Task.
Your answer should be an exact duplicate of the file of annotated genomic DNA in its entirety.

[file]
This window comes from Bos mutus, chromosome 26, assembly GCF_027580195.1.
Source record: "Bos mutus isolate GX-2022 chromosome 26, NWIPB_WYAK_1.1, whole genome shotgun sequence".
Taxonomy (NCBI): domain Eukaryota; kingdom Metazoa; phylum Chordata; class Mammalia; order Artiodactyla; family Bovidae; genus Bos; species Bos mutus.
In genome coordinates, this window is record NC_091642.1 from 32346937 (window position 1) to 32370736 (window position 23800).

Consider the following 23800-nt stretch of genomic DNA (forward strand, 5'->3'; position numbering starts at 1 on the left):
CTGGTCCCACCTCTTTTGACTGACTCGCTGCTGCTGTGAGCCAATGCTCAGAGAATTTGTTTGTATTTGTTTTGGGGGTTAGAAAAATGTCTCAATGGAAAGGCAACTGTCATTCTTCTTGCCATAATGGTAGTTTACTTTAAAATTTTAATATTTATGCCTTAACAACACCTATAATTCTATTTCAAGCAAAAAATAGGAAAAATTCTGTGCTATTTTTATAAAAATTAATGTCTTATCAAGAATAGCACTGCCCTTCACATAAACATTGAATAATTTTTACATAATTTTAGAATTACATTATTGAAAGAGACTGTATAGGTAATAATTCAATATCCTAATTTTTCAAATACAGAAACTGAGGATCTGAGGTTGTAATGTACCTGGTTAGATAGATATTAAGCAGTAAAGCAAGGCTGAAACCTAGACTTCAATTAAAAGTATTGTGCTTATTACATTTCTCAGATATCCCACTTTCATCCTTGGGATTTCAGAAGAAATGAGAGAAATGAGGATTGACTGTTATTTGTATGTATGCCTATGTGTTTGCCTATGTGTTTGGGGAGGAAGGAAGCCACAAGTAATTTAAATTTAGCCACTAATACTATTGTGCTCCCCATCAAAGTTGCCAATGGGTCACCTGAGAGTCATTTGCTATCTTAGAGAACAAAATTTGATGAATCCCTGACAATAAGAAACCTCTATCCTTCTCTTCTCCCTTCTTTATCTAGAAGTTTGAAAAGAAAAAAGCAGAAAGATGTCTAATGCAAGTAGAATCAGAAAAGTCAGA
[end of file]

This window comes from Bos mutus, chromosome 26, assembly GCF_027580195.1.
Source record: "Bos mutus isolate GX-2022 chromosome 26, NWIPB_WYAK_1.1, whole genome shotgun sequence".
Taxonomy (NCBI): domain Eukaryota; kingdom Metazoa; phylum Chordata; class Mammalia; order Artiodactyla; family Bovidae; genus Bos; species Bos mutus.
In genome coordinates, this window is record NC_091642.1 from 32346937 (window position 1) to 32370736 (window position 23800).

Consider the following 23800-nt stretch of genomic DNA (forward strand, 5'->3'; position numbering starts at 1 on the left):
CTGGTCCCACCTCTTTTGACTGACTCGCTGCTGCTGTGAGCCAATGCTCAGAGAATTTGTTTGTATTTGTTTTGGGGGTTAGAAAAATGTCTCAATGGAAAGGCAACTGTCATTCTTCTTGCCATAATGGTAGTTTACTTTAAAATTTTAATATTTATGCCTTAACAACACCTATAATTCTATTTCAAGCAAAAAATAGGAAAAATTCTGTGCTATTTTTATAAAAATTAATGTCTTATCAAGAATAGCACTGCCCTTCACATAAACATTGAATAATTTTTACATAATTTTAGAATTACATTATTGAAAGAGACTGTATAGGTAATAATTCAATATCCTAATTTTTCAAATACAGAAACTGAGGATCTGAGGTTGTAATGTACCTGGTTAGATAGATATTAAGCAGTAAAGCAAGGCTGAAACCTAGACTTCAATTAAAAGTATTGTGCTTATTACATTTCTCAGATATCCCACTTTCATCCTTGGGATTTCAGAAGAAATGAGAGAAATGAGGATTGACTGTTATTTGTATGTATGCCTATGTGTTTGCCTATGTGTTTGGGGAGGAAGGAAGCCACAAGTAATTTAAATTTAGCCACTAATACTATTGTGCTCCCCATCAAAGTTGCCAATGGGTCACCTGAGAGTCATTTGCTATCTTAGAGAACAAAATTTGATGAATCCCTGACAATAAGAAACCTCTATCCTTCTCTTCTCCCTTCTTTATCTAGAAGTTTGAAAAGAAAAAAGCAGAAAGATGTCTAATGCAAGTAGAATCAGAAAAGTCAGA